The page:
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elizabeth
Unregistered guest
Posted on Friday, January 21, 2005 - 3:27 pm:   Edit PostPrint Post

It's curious how much the weather can change in Patagonia. In Trelew, province of Chubut, you need warm clothes if you happen to visit between July and September. But you can't forget your swimsuit and sun protection if going between December and March -and a light jacket for the night! The rest of the year, it is quite warm.
Is the rest of Argentina's weather so changeable?
Thanks.
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Roberto (Admin)
Board Administrator
Username: Admin

Post Number: 15
Registered: 12-2004
Posted on Sunday, January 23, 2005 - 4:02 pm:   Edit PostPrint Post

Welcome to our forums, Elizabeth.

Weather patterns in Argentina seem to be going through some changes. I can't speak of Trelew or other destinations but this last December I definitely saw a huge change in the weather in Buenos Aires. It was supposed to be hot, if not warm. But for the most part of December I had to sleep using a thick cover. At nights it was pretty cold, even during the day. Going back 10 or 15 years I can't remember the weather as cold as it was in December in BA.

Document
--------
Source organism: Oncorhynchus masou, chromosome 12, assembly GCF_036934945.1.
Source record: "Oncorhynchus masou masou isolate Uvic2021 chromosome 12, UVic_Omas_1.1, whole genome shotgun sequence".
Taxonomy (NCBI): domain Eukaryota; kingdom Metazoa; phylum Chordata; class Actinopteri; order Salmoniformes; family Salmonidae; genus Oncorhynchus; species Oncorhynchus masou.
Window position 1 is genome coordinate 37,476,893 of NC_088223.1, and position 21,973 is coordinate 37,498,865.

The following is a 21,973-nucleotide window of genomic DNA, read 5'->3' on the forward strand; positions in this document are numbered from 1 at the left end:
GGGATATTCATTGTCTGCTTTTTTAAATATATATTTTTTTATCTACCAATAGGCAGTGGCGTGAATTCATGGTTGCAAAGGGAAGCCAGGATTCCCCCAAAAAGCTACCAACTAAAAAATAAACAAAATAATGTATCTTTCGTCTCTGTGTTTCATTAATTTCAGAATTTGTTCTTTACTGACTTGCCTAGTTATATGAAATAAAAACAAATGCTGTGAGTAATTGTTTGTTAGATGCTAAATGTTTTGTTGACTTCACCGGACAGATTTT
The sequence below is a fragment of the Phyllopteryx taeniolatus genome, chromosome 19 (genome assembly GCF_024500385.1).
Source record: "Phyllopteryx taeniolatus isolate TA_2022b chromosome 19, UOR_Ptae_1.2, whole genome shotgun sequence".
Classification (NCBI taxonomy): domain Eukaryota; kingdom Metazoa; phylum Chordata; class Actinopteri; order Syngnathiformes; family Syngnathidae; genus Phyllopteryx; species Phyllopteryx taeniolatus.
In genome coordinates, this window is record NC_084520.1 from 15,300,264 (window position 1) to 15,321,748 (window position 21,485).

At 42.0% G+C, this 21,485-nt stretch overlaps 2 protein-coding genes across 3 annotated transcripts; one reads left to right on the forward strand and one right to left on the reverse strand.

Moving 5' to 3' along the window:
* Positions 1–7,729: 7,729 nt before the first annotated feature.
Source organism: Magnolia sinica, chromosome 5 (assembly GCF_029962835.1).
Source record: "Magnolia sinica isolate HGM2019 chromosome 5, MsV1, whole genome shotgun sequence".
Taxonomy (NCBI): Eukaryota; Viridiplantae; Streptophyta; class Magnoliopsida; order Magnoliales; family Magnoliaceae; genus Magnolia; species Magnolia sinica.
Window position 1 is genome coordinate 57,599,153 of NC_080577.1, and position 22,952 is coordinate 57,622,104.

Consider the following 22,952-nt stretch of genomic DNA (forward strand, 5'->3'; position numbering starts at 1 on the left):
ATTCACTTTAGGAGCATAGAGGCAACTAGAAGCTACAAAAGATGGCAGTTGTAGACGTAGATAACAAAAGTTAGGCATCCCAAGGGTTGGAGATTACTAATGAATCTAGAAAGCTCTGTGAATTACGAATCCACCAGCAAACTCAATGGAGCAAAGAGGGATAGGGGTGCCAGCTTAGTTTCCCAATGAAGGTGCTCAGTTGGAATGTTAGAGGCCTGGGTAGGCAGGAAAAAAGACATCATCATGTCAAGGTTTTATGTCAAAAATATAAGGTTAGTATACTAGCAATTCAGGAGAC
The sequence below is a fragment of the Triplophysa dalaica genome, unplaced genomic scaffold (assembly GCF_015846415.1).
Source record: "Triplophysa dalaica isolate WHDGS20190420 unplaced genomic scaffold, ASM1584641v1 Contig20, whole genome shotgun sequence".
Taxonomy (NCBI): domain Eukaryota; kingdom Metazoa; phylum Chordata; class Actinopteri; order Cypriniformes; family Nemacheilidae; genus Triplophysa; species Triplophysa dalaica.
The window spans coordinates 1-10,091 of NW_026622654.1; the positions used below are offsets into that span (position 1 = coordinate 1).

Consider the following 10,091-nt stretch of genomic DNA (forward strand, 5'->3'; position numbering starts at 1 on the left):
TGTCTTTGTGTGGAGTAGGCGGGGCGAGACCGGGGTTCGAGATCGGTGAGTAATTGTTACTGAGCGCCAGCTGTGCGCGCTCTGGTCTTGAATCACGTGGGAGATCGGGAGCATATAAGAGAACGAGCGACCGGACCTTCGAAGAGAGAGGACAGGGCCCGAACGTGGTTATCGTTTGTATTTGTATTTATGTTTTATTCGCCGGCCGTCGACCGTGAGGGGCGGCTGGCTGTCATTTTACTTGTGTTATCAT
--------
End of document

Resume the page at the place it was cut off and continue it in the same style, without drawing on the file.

Perhaps, this has to do with global warming. I read somewhere that our Country has been one of the most affected ones and the fact that a few months ago an international symposium for global warming was held in Buenos Aires seems to be a proof of this.

A little anecdote and a true story. Some 25 years ago, a southeast asian investor contacted a very knowledgeable person about farmlands in Argentina. He wanted to make an investment and according to his research, buying land in the 'pampa humeda' (fertile pampa) region was the way to go. His contact in Argentina, who also happened to be a weather expert, recommended him buying on 'pampa seca' (dry pampa) instead, for a fraction of the cost. His argument was that weather patterns were changing in such a way that the land in that region of Buenos Aires and La Pampa would be considerably different many decades into the future. He based his logic in global warming action. Decades later, the southeast asian investor saw his farmland asset prices rise tenfold for -as his contact had mentioned- what was known as 'dry pampa' was now a rich, fertile soil.

Answering your question, weather seems to have become somewhat unpredictable in all of Argentina...
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elizabeth
Unregistered guest
Posted on Friday, May 12, 2006 - 8:31 pm:   Edit PostPrint Post

Thanks

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